Old pictures and memories of these crew members are all that's left of the destroyer USS Callaghan. Ironically, the crew had just been told they were coming home on the same day the ship was attacked by a kamikaze pilot off the island of Okinawa in the Pacific.
It was July 29, 1945, the day before Wilfred Wallace's 19th birthday.
"They had all that explosion. I thought the Japanese were helping celebrate my birthday," Wallace jokes.
The men were ordered to abandon the sinking ship. Wallace went overboard without a life jacket. His friend Chet Anderson helped him stay afloat.
"We went over the side and hung around in the water until we were picked up by the other destroyer, covered with oil," Anderson says.
The other destroyer was one of several ships in the area that picked up the men after they spent many hours in the water.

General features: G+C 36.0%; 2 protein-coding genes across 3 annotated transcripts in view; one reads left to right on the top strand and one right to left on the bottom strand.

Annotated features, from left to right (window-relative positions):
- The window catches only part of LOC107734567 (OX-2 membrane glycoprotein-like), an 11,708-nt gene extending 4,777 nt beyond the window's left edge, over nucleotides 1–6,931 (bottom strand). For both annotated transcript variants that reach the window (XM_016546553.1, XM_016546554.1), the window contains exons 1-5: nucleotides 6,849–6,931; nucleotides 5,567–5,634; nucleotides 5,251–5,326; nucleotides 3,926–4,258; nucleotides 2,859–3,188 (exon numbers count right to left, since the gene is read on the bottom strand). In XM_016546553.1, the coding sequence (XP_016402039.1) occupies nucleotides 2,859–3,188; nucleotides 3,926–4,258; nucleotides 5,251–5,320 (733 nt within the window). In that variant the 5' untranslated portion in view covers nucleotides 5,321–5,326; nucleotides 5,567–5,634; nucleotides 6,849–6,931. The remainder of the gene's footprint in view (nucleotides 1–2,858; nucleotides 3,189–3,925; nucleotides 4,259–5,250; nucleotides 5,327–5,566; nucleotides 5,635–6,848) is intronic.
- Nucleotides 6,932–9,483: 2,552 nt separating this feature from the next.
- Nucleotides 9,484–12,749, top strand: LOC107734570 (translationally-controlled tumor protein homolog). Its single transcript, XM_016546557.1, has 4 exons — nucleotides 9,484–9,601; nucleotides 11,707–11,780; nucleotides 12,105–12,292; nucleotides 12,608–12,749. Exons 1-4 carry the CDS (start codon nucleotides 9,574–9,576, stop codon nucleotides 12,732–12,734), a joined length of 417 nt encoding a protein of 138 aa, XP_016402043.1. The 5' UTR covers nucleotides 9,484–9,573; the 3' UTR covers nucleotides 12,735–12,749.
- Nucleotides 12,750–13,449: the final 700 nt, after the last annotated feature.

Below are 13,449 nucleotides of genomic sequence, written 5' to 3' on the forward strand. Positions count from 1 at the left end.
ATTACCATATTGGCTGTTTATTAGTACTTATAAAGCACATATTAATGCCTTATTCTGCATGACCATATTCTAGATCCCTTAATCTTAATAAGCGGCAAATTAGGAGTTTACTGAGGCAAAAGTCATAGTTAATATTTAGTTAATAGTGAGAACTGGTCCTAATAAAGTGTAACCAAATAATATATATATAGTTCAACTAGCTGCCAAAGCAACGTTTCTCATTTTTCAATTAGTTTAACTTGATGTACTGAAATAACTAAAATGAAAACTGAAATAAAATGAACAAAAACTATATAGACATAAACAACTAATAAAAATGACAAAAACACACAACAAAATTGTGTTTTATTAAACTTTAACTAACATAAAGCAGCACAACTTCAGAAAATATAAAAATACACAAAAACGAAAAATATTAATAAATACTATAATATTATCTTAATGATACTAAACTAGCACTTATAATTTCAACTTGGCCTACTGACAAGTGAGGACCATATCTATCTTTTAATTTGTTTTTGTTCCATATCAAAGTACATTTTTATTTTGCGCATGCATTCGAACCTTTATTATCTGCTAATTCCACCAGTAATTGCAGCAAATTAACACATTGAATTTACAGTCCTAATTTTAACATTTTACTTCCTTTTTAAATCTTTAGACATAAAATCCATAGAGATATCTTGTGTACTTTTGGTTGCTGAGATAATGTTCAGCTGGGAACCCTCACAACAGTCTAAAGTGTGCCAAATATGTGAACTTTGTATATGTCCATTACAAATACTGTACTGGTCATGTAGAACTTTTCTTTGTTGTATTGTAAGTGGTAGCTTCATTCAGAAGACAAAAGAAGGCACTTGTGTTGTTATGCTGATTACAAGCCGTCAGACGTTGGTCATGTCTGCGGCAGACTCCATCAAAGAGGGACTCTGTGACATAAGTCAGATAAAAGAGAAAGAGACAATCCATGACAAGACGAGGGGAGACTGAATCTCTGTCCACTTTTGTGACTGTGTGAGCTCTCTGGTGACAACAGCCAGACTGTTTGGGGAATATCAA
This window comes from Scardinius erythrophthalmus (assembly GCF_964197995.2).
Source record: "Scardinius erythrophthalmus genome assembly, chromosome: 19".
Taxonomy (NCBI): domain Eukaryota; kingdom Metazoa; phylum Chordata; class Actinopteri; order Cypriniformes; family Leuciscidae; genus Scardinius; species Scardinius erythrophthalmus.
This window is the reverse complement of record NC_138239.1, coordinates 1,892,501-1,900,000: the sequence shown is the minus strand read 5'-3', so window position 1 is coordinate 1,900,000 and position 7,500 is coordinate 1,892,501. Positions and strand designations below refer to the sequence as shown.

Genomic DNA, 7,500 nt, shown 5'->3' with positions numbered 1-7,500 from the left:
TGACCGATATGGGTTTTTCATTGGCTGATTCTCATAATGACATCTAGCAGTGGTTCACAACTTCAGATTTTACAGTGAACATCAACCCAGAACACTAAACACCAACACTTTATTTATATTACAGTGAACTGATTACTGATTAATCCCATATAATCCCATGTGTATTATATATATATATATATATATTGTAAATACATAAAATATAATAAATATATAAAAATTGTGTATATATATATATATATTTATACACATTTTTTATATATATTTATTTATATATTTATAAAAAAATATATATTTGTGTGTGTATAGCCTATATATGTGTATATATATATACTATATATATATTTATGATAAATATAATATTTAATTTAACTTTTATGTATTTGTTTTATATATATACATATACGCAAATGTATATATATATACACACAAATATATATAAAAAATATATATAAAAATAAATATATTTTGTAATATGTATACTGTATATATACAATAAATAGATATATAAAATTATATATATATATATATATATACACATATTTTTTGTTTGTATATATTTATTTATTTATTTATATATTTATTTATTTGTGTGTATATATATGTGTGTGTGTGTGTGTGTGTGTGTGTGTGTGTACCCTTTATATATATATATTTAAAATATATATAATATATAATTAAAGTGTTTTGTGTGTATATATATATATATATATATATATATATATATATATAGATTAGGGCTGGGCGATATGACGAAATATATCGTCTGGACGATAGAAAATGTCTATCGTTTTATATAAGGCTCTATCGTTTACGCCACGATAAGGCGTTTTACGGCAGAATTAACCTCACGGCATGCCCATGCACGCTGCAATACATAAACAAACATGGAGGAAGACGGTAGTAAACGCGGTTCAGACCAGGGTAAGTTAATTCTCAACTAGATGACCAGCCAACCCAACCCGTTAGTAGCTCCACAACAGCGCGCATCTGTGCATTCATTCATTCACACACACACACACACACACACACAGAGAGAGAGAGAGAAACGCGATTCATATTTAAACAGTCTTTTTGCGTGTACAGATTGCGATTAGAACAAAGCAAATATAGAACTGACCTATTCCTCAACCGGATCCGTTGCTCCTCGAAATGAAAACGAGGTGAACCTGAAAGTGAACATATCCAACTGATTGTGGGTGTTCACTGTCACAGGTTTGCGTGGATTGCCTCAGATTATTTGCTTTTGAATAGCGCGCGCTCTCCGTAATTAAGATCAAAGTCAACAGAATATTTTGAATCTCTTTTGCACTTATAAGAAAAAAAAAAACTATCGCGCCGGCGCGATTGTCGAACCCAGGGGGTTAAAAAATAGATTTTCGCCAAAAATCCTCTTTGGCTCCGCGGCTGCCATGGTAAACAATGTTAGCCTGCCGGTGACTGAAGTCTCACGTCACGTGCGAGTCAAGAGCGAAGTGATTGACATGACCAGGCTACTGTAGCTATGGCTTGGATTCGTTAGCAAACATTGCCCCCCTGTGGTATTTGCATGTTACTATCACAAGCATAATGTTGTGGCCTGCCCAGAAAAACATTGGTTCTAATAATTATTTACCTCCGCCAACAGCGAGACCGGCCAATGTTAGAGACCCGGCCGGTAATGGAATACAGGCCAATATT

Crew member Leo Jarboe says, "I was with the chief gunners mate and the two of us was right there together and we figured we were gonna make it but we didn't know when."
50 of their fellow sailors didn't make it. In the years since their military service, the crew gets together to catch up on each others lives and to remember those who didn't come home.
Michael Novelli says, "Proud more than anything else. Just proud to be one of 'em."
Novelli's friends share those feelings as they fondly remember their military service.